Saturday, November 23, 2013

There is a certain slant of light on winter afternoons....

Quercus shumardii
Last Thursday we knew the temps would plummet Thursday night, so I made sure I got a picture of my Shumard oak in the morning, not knowing if the bright red color would persist (it sort of has)--I remember planting this when it was six or so feet high out of a five gallon pot from Home Depot (I think) and a gardening friend came by and (to my horror) snipped off the leader with his clippers. I wanted him to die. It did develop a new leader eventually...most of these pictures will be bathed with that oblique light of late autumn (or is it early winter), that Emily Dickinson alludes to: I will print her wonderful poem at the very end of this blog to save you looking it up if you're the curious type (and if you're reading this you probably are).

Pellaea atropurpurea
Tony Avent thought my rock brake was special--must remember to send him spore!

Ilex verticillata
The deciduous holly at the gardens is immense--but my little one in the rock garden is CUTE! And out of focus I know--still had to share it.

Papaver nudicaule
An Iceland poppy that survived the summer is already in bloom by our Orchid pavilion...undaunted by a month of frosts. We'll see how it holds up through the deep freeze this weekend!

Promenade along the Orangery
I think that's a spiraea behind, and maybe an Oregano in front: the color contrast (green and yellow gold) was what I loved when I took this picture...

Rosa crispa
That's not really the scientific epithet: we still have freeze dried rose flowers on many of our shrub roses...not sure which one this is...

Rosa crispa 'Alba'
Not sure of this cultivar either...another bogus name...

Nandina domestica
One does not often see "Heavenly Bamboo" in Denver, and flowers are even rarer hereabouts. But this one loves to grow along Shady Lane (across from the Orangery). Very Christmassy don't you think?

Geranium magniflorum
This magnificent South African geranium has virtually disappeared from Plant Select growers--although we have huge masses of it all over Denver Botanic Gardens: among its many wonderful traits are that it is a true evergreen (most all other geraniums go deciduous in winter). The finely cut foliage is another plus...

Ebi Kondo--an estraordinary horticulturist indeed--is managing to keep things lively in the vegetable garden even in late November!

Cupressus arizonica 'Pendula'
We have not one, but two of these outlandish giant, weeping cypresses-both gifts of Alan Tower of Spokane--an amazing nurseryman there...they look as through they're straight out of Dr. Suess, don't you think?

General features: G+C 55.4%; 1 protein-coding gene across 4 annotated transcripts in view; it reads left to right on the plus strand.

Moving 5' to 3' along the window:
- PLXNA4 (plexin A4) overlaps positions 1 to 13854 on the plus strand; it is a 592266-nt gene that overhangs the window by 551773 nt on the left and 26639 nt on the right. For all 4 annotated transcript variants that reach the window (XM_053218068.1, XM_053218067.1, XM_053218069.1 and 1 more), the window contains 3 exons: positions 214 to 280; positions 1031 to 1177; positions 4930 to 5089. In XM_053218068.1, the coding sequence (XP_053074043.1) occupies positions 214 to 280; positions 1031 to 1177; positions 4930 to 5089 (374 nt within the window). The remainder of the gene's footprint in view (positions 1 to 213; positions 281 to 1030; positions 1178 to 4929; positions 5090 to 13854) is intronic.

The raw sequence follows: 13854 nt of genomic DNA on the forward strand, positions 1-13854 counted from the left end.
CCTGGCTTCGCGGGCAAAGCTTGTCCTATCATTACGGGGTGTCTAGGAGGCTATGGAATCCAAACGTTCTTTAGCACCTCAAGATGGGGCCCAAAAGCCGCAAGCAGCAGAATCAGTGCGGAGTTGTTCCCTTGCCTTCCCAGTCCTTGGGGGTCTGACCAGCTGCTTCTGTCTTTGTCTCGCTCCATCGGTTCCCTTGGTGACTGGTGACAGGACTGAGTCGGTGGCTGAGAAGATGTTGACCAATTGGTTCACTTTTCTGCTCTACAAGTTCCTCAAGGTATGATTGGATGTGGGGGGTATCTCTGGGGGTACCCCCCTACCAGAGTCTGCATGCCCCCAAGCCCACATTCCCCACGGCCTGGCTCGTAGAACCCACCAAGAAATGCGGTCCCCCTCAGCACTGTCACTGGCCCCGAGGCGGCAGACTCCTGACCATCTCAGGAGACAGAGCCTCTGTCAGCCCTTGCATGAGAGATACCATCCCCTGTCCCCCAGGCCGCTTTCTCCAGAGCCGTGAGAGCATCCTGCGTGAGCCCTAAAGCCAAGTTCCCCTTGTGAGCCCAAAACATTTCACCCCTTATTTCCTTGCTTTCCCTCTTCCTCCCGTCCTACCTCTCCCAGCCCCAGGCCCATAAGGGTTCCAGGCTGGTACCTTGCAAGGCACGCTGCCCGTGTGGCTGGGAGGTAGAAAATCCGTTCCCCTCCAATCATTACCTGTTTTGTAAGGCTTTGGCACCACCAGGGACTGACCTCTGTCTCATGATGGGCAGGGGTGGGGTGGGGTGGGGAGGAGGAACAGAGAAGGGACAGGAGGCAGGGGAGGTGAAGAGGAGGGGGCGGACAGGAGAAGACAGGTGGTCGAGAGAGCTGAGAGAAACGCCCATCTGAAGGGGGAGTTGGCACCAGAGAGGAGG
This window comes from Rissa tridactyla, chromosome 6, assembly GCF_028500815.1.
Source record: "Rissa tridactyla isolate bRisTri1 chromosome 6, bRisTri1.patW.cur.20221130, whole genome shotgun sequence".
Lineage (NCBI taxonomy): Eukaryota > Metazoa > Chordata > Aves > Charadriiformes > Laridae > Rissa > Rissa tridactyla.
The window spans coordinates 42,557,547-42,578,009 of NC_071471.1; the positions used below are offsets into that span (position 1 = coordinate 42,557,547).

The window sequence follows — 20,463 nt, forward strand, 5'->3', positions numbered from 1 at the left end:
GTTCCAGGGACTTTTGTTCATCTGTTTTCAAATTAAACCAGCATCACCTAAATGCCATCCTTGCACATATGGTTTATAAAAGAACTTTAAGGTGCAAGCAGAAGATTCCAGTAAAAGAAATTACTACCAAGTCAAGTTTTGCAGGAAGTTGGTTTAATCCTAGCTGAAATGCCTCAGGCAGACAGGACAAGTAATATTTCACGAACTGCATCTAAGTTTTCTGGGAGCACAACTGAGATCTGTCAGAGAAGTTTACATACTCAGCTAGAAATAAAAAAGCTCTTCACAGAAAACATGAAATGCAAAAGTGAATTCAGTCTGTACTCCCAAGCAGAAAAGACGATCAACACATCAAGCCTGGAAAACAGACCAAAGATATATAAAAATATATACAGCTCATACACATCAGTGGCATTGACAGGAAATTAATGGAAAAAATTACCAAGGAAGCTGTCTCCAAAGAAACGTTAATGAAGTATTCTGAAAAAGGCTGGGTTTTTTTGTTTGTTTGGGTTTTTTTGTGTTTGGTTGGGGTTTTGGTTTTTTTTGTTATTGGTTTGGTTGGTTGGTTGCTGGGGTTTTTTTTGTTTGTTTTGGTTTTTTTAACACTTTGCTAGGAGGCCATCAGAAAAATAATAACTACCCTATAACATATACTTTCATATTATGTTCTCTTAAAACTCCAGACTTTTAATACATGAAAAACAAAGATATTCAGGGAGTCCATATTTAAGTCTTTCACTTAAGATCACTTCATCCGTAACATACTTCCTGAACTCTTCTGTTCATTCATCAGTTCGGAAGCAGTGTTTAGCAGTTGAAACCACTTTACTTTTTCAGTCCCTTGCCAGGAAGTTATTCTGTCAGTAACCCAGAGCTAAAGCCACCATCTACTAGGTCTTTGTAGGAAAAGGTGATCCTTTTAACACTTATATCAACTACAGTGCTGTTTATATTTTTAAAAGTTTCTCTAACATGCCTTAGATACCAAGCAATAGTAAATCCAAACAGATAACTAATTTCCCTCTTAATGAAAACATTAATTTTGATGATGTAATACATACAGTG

Plains Garden
I love the glistening late afternoon light through the seedheads of our wonderful native blazing star (Liatris punctata). Try as I may--I have scattered thousands of seeds and planted dozens of liners--I cannot get this dang plant to grow in my own postage stamp prairie at home. I grow so many other native prairie plants in it--this one HAS to like it: I shall try again next year. At least I can enjoy it at work!

Mahonia fremontii
This picture is so deceptive--this shrub is enormous. Visiting nurserymen and plantsmen go crazy over this--most recently the unflappable Joseph Tychonievich of Arrowhead Alpines who came very close to losing his cool (figuratively of course) over this plant. The silvery blue is never more stunning than contrasting with the orange red of Quercus buckleyi in the distance...I love icy blue and orange together!

Agave havardiana on Dryland Mesa
I can never have enough of giant agave rosettes. This one is in the Dryland mesa combining so well with the rest of the Chihuahuan rabble behind it: this corner is one of my favorite spots at Denver Botanic Gardens (pretty near every few feet of the 25 acres seems to be becoming my favorite spot in recent years! I live in paradise you know!)

Phlox pungens
Hard to believe this crazy phlox was only named a few decades ago by Bob Dorn. Just looking at this seems to summon up the hoodoos of Beaver Rim--its rugged Wyoming home--and the stiff breezes there--one of America's most beautiful and little known corners. And here it is, blooming in the Rock Alpine Garden at the end of November!

Townsendia sp. and Convolvulus boissieri v. boissieri
A rare, choice bindweed from southern Spain, and a tiny townsendia from the West--looking rather cozy together in early winter....the silvery foliage of Convolvulus boissieri must be seen to be believed!